Yoshi's Touch and Go is very nearly the best thing on DS. For all its charm it is just a bit too short to beat Wario and Mario.
Still, if you can't wait until May (when it hits the UK) and you're toying with the idea of importing it, you'll find a minor classic and one of Nintendo's most original games of recent times. Fact.
It's a game of two parts, reuniting Yoshi with Baby Mario in similar fashion to Yoshi's Island on SNES and GBA. The first part of the game is an extension of the old DS demo that showed clouds being drawn under a plummeting Mario to break his fall. Here you've got to draw clouds with the stylus to avoid enemies and collect coins.
The second part of the game has Baby Mario being carried by Yoshi and, again, you've got to draw clouds and platforms so Yoshi can continue on his merry way.
The Yoshi bit has more to it though, as tapping the stylus over an enemy lets you chuck a saurian bum-egg at them, a move that can also be used to collect coins and egg-bestowing fruit. Tapping on Yoshi makes him leap, and doing so again enables his flutter jump. Finally, blowing into the microphone destroys all the clouds you've created.
It's all incredibly simple and brilliantly implemented, offering both unparalleled use of both the touch pad - there's absolutely no way you could control this game in any other fashion - and the dual screens. Enemies, coins and fruit appear over both screens, so you'll be frantically drawing platforms and egging things. It all gets very hectic.
It's also a game of great subtlety, as going for high scores (which is pretty much the aim of the main mode) requires lightning-fast stylus use and dazzling accuracy.
To be the best you'll need to egg-snatch, dispatch enemies and grab coins with a single projectile. It's the very paragon of the Nintendo ethic - anyone can play it but it's as deep as an ocean and very challenging.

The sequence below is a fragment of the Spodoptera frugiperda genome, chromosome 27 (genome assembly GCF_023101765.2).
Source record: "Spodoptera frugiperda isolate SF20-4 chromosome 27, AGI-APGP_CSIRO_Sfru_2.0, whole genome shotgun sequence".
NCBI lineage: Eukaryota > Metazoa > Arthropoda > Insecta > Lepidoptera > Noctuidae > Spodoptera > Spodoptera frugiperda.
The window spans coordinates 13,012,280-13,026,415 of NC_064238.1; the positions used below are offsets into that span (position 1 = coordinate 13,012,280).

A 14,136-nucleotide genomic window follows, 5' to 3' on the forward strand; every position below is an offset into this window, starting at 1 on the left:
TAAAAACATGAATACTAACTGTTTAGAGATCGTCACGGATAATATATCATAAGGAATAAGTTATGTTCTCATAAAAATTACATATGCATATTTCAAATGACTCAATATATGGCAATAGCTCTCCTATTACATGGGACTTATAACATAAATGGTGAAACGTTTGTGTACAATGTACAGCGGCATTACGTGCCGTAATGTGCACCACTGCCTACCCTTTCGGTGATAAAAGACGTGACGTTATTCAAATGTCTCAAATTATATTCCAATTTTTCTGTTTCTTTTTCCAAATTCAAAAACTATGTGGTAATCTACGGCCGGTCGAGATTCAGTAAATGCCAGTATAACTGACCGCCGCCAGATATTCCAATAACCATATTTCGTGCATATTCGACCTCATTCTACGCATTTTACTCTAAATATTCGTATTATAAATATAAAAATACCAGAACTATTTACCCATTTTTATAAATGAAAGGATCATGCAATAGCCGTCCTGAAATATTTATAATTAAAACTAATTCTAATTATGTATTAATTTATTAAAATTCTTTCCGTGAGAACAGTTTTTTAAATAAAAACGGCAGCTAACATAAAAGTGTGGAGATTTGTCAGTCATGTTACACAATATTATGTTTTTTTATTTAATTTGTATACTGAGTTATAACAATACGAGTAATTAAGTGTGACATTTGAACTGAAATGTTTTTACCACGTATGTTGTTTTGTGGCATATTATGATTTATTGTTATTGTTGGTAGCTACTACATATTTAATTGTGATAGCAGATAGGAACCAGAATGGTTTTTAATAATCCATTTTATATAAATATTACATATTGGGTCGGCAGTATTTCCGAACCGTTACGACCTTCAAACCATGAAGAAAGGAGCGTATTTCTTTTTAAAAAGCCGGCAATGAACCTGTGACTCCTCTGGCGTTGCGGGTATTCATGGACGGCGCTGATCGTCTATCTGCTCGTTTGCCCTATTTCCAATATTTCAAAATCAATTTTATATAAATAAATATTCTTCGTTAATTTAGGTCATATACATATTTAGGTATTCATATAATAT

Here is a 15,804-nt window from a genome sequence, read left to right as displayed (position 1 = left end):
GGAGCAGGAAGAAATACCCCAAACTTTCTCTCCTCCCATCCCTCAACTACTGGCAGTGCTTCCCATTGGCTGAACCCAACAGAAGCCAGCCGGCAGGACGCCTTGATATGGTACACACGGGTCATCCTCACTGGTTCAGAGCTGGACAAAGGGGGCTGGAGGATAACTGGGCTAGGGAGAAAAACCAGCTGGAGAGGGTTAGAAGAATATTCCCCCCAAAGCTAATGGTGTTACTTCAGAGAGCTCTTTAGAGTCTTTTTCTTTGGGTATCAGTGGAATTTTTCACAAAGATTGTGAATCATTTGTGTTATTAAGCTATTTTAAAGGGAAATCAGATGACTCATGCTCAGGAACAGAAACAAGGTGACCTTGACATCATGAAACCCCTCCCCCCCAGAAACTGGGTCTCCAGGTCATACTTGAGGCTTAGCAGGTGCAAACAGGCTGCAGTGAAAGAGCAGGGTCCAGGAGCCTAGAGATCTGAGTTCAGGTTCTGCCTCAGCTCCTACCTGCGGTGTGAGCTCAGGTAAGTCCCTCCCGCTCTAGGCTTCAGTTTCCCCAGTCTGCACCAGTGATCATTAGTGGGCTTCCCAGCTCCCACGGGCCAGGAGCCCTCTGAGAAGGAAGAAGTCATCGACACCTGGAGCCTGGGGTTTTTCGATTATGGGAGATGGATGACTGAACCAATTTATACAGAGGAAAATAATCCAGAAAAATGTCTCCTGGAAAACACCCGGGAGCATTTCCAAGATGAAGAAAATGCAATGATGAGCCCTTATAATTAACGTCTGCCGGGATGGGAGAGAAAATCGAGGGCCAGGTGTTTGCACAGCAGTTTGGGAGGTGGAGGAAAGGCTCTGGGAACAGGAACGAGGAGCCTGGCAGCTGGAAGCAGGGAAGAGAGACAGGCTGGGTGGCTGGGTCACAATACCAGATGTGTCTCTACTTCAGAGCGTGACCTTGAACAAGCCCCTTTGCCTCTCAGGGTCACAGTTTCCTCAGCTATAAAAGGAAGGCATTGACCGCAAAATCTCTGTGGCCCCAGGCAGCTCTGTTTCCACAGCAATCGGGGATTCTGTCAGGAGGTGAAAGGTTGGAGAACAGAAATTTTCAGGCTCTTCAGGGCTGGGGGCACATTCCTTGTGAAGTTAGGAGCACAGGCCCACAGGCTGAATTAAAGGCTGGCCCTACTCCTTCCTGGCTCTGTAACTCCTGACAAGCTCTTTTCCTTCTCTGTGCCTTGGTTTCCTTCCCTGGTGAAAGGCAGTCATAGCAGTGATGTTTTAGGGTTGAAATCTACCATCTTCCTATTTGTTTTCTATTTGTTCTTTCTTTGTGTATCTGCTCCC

Where the game falls down, though, is that it's small. The main mode contains only two levels - the Baby Mario and Yoshi elements we've just discussed.
This isn't a sprawling adventure at all, and as such seems a little mealy-mouthed, offering the unique experience you can only get with DS on the one hand, but a jarringly small portion of it with the other.
It's a disappointing realisation, but that's not really the be-all and end-all of Touch and Go, as the three other modes - Endless, Time Attack and Challenge - offer distinct riffs on the main template.
Endless is particularly good. You take Yoshi on an endless and increasingly difficult journey, with every 1000 metres reached seeing you swap over to a differently hued Yoshi. Like tackling Tetris' Marathon mode, it's hugely addictive and brain-meltingly enjoyable.
Touch and Go is a new breed of platformer, and while it doesn't quite reach the heights of Wario Ware and Mario 64 DS, it is still an essential DS purchase.
Yoshi's Touch and Go is out now in Japan and will be out for DS in the UK later this year